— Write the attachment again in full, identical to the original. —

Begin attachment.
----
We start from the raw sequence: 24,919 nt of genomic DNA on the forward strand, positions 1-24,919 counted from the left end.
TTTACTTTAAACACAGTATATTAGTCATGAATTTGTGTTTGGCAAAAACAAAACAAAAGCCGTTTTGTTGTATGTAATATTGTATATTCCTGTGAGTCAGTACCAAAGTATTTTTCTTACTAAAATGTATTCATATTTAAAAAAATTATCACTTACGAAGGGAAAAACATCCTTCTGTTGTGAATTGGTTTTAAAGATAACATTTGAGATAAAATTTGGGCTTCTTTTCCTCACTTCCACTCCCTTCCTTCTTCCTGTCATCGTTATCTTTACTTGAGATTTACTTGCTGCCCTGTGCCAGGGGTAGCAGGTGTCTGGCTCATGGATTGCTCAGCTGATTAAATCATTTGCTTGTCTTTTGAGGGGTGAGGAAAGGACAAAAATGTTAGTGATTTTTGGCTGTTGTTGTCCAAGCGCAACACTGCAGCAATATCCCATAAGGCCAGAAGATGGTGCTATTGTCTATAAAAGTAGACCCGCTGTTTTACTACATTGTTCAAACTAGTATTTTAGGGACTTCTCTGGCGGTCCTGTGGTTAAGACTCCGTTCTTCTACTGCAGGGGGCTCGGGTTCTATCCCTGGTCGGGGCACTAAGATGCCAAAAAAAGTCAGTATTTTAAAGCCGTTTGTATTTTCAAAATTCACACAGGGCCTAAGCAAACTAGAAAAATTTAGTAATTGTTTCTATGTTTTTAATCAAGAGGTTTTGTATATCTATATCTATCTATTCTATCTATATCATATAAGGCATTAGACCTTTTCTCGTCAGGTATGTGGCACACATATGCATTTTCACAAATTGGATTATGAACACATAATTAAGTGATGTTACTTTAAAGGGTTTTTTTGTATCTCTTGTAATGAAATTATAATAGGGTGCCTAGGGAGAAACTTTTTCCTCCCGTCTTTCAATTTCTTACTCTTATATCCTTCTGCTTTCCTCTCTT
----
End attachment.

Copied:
We start from the raw sequence: 24,919 nt of genomic DNA on the forward strand, positions 1-24,919 counted from the left end.
TTTACTTTAAACACAGTATATTAGTCATGAATTTGTGTTTGGCAAAAACAAAACAAAAGCCGTTTTGTTGTATGTAATATTGTATATTCCTGTGAGTCAGTACCAAAGTATTTTTCTTACTAAAATGTATTCATATTTAAAAAAATTATCACTTACGAAGGGAAAAACATCCTTCTGTTGTGAATTGGTTTTAAAGATAACATTTGAGATAAAATTTGGGCTTCTTTTCCTCACTTCCACTCCCTTCCTTCTTCCTGTCATCGTTATCTTTACTTGAGATTTACTTGCTGCCCTGTGCCAGGGGTAGCAGGTGTCTGGCTCATGGATTGCTCAGCTGATTAAATCATTTGCTTGTCTTTTGAGGGGTGAGGAAAGGACAAAAATGTTAGTGATTTTTGGCTGTTGTTGTCCAAGCGCAACACTGCAGCAATATCCCATAAGGCCAGAAGATGGTGCTATTGTCTATAAAAGTAGACCCGCTGTTTTACTACATTGTTCAAACTAGTATTTTAGGGACTTCTCTGGCGGTCCTGTGGTTAAGACTCCGTTCTTCTACTGCAGGGGGCTCGGGTTCTATCCCTGGTCGGGGCACTAAGATGCCAAAAAAAGTCAGTATTTTAAAGCCGTTTGTATTTTCAAAATTCACACAGGGCCTAAGCAAACTAGAAAAATTTAGTAATTGTTTCTATGTTTTTAATCAAGAGGTTTTGTATATCTATATCTATCTATTCTATCTATATCATATAAGGCATTAGACCTTTTCTCGTCAGGTATGTGGCACACATATGCATTTTCACAAATTGGATTATGAACACATAATTAAGTGATGTTACTTTAAAGGGTTTTTTTGTATCTCTTGTAATGAAATTATAATAGGGTGCCTAGGGAGAAACTTTTTCCTCCCGTCTTTCAATTTCTTACTCTTATATCCTTCTGCTTTCCTCTCTT